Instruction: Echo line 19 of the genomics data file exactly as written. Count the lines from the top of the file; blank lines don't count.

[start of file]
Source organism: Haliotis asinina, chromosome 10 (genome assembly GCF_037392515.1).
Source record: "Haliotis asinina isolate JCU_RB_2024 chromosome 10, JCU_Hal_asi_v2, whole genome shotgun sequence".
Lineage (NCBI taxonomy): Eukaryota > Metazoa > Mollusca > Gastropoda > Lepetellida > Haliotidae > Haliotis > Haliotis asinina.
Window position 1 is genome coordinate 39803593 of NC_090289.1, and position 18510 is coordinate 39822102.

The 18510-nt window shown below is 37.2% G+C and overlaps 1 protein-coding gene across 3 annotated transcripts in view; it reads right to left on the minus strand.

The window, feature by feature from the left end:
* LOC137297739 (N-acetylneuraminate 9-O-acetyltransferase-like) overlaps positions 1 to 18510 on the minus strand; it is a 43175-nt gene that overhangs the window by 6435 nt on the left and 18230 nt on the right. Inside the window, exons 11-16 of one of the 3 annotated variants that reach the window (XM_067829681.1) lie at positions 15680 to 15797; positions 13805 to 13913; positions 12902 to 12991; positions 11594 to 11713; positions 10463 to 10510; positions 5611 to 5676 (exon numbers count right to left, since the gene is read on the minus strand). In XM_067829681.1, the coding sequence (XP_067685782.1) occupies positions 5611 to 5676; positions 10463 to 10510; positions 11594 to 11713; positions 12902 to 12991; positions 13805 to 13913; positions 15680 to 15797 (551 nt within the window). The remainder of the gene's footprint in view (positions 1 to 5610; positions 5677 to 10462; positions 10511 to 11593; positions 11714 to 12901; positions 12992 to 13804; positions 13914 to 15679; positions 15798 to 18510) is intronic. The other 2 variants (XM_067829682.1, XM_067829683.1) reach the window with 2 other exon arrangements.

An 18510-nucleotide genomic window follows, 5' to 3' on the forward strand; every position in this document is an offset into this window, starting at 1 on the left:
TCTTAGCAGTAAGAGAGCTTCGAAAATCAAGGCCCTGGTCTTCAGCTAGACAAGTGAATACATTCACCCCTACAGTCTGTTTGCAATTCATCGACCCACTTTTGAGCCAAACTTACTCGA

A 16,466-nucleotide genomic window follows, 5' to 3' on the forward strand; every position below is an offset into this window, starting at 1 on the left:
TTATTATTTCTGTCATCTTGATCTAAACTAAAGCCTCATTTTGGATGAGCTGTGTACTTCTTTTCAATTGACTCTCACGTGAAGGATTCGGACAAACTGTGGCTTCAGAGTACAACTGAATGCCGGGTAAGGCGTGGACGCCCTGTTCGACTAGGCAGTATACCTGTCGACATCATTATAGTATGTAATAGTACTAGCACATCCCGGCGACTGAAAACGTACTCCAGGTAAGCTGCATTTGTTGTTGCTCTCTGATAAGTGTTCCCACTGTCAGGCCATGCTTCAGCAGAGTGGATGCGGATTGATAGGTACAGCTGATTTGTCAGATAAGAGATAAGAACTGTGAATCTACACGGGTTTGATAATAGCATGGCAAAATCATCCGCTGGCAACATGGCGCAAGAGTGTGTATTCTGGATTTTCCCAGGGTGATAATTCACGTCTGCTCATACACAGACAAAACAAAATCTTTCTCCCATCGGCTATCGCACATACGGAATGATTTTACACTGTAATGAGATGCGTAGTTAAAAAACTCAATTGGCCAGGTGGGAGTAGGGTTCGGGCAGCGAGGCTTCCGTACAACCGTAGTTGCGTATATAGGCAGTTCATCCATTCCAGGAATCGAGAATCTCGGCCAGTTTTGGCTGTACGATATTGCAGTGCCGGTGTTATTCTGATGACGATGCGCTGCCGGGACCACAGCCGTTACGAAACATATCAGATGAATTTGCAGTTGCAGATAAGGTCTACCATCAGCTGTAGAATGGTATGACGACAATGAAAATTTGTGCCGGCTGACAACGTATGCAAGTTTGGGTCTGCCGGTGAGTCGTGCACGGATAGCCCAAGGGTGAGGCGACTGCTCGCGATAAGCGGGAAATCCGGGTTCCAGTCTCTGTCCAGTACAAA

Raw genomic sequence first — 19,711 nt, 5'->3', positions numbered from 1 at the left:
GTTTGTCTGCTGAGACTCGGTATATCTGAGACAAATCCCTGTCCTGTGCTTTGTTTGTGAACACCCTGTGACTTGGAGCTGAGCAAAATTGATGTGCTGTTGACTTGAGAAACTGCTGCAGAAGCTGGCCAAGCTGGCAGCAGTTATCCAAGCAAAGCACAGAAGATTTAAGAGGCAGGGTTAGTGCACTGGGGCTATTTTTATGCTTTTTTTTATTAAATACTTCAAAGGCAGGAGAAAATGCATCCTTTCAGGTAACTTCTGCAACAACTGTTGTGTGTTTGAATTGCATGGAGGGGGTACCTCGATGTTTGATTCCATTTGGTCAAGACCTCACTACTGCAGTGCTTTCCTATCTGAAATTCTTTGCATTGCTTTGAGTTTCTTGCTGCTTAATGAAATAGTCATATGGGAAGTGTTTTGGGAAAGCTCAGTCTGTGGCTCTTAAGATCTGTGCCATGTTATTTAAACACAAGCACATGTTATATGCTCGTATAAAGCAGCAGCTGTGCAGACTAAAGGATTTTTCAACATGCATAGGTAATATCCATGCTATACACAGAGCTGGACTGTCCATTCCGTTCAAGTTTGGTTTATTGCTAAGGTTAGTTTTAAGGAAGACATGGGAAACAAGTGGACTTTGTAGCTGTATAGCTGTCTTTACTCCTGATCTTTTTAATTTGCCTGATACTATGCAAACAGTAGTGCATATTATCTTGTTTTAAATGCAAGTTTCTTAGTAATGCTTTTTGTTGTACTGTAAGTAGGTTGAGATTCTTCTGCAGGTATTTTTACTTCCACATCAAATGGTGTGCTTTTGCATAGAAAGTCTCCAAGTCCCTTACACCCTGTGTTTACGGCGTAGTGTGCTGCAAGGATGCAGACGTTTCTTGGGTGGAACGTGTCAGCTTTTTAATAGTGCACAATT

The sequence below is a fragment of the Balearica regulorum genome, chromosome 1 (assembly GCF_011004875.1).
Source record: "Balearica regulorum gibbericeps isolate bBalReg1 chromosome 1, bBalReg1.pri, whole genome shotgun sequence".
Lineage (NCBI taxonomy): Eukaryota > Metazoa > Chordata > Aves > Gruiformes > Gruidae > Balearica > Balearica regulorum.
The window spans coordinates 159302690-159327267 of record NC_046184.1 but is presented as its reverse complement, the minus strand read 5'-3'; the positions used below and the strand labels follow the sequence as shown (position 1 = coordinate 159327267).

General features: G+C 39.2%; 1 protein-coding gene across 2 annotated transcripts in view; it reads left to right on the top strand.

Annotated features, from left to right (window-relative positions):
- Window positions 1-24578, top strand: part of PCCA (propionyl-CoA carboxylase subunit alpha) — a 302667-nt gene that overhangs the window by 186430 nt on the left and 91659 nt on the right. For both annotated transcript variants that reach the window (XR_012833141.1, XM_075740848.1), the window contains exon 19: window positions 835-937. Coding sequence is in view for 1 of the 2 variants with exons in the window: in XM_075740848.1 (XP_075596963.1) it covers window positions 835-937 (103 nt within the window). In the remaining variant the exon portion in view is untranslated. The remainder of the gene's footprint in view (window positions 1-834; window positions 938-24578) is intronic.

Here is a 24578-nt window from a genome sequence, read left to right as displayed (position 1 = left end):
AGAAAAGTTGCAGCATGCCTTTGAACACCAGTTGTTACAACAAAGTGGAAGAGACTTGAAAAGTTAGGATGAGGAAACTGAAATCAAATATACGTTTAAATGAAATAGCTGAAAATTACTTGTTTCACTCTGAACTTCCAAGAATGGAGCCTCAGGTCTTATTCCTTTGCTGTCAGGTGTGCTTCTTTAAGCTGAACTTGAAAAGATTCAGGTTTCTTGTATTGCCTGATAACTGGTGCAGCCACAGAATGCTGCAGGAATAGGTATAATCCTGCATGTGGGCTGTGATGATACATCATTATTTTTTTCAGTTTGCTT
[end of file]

Annotated features, from left to right (window-relative positions):